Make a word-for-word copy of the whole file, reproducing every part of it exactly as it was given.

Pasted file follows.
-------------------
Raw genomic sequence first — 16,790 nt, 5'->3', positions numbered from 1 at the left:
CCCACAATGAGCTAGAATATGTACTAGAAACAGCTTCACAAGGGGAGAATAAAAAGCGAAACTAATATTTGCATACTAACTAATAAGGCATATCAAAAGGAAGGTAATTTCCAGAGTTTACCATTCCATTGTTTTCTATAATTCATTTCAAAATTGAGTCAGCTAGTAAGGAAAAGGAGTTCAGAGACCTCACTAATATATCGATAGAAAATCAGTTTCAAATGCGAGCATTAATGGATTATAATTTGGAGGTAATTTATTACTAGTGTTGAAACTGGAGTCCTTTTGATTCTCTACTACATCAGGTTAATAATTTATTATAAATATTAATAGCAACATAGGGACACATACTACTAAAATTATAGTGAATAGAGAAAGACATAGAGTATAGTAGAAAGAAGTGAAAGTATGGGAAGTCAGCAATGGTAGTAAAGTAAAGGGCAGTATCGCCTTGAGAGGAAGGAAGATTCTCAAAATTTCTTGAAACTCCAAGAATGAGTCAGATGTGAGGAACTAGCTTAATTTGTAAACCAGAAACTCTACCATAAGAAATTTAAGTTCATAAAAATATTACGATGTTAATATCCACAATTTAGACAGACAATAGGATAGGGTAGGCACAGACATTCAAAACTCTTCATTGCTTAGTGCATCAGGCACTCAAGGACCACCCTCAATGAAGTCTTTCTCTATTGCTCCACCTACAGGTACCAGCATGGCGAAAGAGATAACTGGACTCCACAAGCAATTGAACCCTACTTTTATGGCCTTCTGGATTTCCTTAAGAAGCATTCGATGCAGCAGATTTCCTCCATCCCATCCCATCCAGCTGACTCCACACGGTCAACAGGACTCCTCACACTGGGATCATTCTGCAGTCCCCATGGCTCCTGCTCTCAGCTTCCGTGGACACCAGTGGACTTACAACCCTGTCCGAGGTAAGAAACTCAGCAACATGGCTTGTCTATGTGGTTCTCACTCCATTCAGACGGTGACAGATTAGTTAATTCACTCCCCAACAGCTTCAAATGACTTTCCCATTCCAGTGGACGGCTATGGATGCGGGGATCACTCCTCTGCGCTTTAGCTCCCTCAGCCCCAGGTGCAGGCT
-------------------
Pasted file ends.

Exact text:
Raw genomic sequence first — 16,790 nt, 5'->3', positions numbered from 1 at the left:
CCCACAATGAGCTAGAATATGTACTAGAAACAGCTTCACAAGGGGAGAATAAAAAGCGAAACTAATATTTGCATACTAACTAATAAGGCATATCAAAAGGAAGGTAATTTCCAGAGTTTACCATTCCATTGTTTTCTATAATTCATTTCAAAATTGAGTCAGCTAGTAAGGAAAAGGAGTTCAGAGACCTCACTAATATATCGATAGAAAATCAGTTTCAAATGCGAGCATTAATGGATTATAATTTGGAGGTAATTTATTACTAGTGTTGAAACTGGAGTCCTTTTGATTCTCTACTACATCAGGTTAATAATTTATTATAAATATTAATAGCAACATAGGGACACATACTACTAAAATTATAGTGAATAGAGAAAGACATAGAGTATAGTAGAAAGAAGTGAAAGTATGGGAAGTCAGCAATGGTAGTAAAGTAAAGGGCAGTATCGCCTTGAGAGGAAGGAAGATTCTCAAAATTTCTTGAAACTCCAAGAATGAGTCAGATGTGAGGAACTAGCTTAATTTGTAAACCAGAAACTCTACCATAAGAAATTTAAGTTCATAAAAATATTACGATGTTAATATCCACAATTTAGACAGACAATAGGATAGGGTAGGCACAGACATTCAAAACTCTTCATTGCTTAGTGCATCAGGCACTCAAGGACCACCCTCAATGAAGTCTTTCTCTATTGCTCCACCTACAGGTACCAGCATGGCGAAAGAGATAACTGGACTCCACAAGCAATTGAACCCTACTTTTATGGCCTTCTGGATTTCCTTAAGAAGCATTCGATGCAGCAGATTTCCTCCATCCCATCCCATCCAGCTGACTCCACACGGTCAACAGGACTCCTCACACTGGGATCATTCTGCAGTCCCCATGGCTCCTGCTCTCAGCTTCCGTGGACACCAGTGGACTTACAACCCTGTCCGAGGTAAGAAACTCAGCAACATGGCTTGTCTATGTGGTTCTCACTCCATTCAGACGGTGACAGATTAGTTAATTCACTCCCCAACAGCTTCAAATGACTTTCCCATTCCAGTGGACGGCTATGGATGCGGGGATCACTCCTCTGCGCTTTAGCTCCCTCAGCCCCAGGTGCAGGCT